April 22nd, 2006

krazy koati

Scarlet billows start to spread

I got election day wrong. It's actually 6 May, allowing for nine days of campaigning after Nomination Day, should the campaign prove to be anything more than a formality. Expected issues include the National Kidney Foundation scandal, recent flash flooding over on the eastern side of the island, and the argument that there really ought to be an opposition party anyway.

Meanwhile I'm sure most of you, like me, assumed that your risk of being devoured by fish while in Japan was tiny. The risk is still reasonably small, although perhaps not as tiny as I had supposed. According to the news, there's a spa called ``Dr Fish'' in Hakona, a hot spring resort. There, one of the pools has been filled with a species fish from Kangal, Turkey, which eats meat, and more to the point, has no problem with eating human flesh.

Unfortunately for those hoping to be skeletonized by sea creatures, the Kangal fish are small -- about the length of the average guest's big toe, it appears -- so you would have to wait an extremely long time to be wholly devoured, possibly overnight. As it is they reportedly concentrate on dead skin, psoriasis-infected regions, and other such unhygienic parts of the -- let's be honest -- seepage-prone human body. One of the customers said it tickles, but the fish do eat away the bad stuff.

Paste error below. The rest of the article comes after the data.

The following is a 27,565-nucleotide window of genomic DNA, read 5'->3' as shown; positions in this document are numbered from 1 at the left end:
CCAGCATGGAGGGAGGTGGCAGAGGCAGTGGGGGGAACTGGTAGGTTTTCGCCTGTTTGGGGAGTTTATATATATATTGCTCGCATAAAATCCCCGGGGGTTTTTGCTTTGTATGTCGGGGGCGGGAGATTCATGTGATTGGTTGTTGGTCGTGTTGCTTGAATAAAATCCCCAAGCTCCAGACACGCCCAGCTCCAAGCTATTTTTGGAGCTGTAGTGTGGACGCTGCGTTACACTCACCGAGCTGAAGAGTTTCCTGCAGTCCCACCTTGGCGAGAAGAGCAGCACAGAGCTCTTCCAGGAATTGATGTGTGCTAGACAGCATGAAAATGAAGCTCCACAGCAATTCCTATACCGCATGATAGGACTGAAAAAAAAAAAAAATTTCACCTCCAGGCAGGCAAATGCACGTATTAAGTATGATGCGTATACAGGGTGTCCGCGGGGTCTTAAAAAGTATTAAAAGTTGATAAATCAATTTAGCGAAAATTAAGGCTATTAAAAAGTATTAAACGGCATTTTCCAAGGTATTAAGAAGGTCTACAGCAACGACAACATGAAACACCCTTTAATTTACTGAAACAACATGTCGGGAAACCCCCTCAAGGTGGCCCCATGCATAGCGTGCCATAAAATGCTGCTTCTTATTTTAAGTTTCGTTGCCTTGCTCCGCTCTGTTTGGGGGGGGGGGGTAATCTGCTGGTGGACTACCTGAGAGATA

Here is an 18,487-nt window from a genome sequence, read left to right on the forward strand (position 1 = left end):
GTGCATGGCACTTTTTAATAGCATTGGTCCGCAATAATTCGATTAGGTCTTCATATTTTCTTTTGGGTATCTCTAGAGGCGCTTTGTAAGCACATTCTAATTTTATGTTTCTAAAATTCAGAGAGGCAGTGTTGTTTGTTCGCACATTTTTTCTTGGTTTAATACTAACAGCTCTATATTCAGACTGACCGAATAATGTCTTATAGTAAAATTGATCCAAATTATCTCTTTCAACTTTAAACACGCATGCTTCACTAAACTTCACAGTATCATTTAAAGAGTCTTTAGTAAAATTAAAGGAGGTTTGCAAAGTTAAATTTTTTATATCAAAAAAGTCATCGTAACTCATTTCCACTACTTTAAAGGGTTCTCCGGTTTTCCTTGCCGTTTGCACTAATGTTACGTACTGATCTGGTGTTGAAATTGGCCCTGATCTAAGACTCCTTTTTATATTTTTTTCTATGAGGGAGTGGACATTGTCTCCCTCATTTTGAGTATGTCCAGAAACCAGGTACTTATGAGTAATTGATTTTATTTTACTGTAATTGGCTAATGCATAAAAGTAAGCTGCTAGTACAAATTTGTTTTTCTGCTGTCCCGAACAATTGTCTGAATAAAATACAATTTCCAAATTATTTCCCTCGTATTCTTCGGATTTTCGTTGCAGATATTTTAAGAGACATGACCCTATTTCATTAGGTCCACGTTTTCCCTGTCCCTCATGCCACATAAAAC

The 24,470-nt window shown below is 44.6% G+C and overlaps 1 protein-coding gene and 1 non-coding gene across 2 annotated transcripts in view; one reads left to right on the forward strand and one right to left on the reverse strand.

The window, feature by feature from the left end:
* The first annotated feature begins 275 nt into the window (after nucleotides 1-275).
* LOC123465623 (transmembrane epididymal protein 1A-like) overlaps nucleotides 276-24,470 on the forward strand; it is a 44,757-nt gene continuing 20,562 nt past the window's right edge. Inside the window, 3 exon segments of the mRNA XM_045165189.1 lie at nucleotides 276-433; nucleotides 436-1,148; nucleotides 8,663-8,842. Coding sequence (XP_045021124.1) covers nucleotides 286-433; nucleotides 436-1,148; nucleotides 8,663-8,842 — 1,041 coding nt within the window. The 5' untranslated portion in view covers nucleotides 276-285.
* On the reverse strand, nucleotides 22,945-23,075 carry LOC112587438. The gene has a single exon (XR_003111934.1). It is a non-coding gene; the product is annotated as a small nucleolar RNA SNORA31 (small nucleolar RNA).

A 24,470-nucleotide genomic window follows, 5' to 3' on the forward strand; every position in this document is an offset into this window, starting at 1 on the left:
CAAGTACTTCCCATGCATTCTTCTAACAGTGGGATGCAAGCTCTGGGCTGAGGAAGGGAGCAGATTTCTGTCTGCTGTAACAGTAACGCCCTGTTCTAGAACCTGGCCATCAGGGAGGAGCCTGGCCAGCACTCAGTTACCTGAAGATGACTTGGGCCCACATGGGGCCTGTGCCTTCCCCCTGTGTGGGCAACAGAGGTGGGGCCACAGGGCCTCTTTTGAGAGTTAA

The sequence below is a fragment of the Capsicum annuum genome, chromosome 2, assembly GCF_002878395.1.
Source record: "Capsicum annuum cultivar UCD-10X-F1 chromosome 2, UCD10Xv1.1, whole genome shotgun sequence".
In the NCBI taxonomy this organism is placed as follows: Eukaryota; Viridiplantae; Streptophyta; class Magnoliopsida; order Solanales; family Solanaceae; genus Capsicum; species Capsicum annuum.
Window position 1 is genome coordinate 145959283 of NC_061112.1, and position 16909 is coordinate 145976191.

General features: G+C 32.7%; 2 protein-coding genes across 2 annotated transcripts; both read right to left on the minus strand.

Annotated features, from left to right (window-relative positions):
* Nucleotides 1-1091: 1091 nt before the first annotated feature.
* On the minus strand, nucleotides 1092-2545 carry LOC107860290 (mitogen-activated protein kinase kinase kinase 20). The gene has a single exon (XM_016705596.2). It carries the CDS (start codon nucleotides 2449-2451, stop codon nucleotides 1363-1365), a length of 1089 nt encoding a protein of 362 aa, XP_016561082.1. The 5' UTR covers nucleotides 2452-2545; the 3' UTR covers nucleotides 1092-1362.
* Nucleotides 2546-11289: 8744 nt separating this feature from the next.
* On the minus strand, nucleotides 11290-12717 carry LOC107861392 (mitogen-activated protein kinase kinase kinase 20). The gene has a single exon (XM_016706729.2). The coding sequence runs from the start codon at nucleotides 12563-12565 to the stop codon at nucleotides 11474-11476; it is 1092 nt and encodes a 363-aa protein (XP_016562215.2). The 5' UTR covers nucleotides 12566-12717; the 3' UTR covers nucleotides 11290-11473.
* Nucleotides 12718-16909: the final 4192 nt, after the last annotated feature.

And if there is an afterlife, we know now that tens, possibly hundreds, of thousands of Victorian-era souls are kicking their valets' souls because none of them ever thought of ``climb into a pool and be nibbled by fish'' when they were alive to make it a health/hygiene fad. Meanwhile in some alternate history a sample of the fish were brought back to England or the United States -- it wouldn't even be that much of a stretch -- and turned into a going concern by some John Harvey Kellogg type. All you need to add is poorly regulated jolts of electricity now and then, and you'd have upperclass twits of the year lining up for months.

Trivia: Scott Crossfield was in charge of flying the X-15 during the contractor development and testing phase. Source: Hypersonics Before the Shuttle: A Concise History of the X-15 Research Airplane, Dennis R Jenkins.

Currently Reading: Dark Universe, Danial F Galouye. If the cover is going to bill the book as ``a prophetic view of the human race'' it shouldn't include the nuclear bomb survivors of humanity condemned to lightless caves to the point that light is a vague holy word, the only stimulation optic nerves get is from rubbing your eyelids too hard, and some people have picked up a new sense called ``ziv''. I feel safe in saying that won't come to pass.